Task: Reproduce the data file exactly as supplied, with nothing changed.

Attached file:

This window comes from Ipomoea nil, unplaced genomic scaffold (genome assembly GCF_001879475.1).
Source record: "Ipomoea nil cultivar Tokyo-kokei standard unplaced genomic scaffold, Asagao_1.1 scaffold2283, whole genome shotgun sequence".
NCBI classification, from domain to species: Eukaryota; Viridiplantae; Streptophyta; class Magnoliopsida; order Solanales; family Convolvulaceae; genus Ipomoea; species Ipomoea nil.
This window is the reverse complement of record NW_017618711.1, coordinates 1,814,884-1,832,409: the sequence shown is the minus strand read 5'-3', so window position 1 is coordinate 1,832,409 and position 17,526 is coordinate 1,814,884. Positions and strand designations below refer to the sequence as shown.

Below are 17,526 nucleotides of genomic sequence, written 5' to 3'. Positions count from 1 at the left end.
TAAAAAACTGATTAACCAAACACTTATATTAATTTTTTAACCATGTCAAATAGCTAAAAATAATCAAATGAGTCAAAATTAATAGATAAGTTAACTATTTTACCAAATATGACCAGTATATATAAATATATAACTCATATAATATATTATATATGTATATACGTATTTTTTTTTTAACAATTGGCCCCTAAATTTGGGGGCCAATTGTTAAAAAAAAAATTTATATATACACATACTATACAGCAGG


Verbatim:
This window comes from Ipomoea nil, unplaced genomic scaffold (genome assembly GCF_001879475.1).
Source record: "Ipomoea nil cultivar Tokyo-kokei standard unplaced genomic scaffold, Asagao_1.1 scaffold2283, whole genome shotgun sequence".
NCBI classification, from domain to species: Eukaryota; Viridiplantae; Streptophyta; class Magnoliopsida; order Solanales; family Convolvulaceae; genus Ipomoea; species Ipomoea nil.
This window is the reverse complement of record NW_017618711.1, coordinates 1,814,884-1,832,409: the sequence shown is the minus strand read 5'-3', so window position 1 is coordinate 1,832,409 and position 17,526 is coordinate 1,814,884. Positions and strand designations below refer to the sequence as shown.

Below are 17,526 nucleotides of genomic sequence, written 5' to 3'. Positions count from 1 at the left end.
TAAAAAACTGATTAACCAAACACTTATATTAATTTTTTAACCATGTCAAATAGCTAAAAATAATCAAATGAGTCAAAATTAATAGATAAGTTAACTATTTTACCAAATATGACCAGTATATATAAATATATAACTCATATAATATATTATATATGTATATACGTATTTTTTTTTTAACAATTGGCCCCTAAATTTGGGGGCCAATTGTTAAAAAAAAAATTTATATATACACATACTATACAGCAGG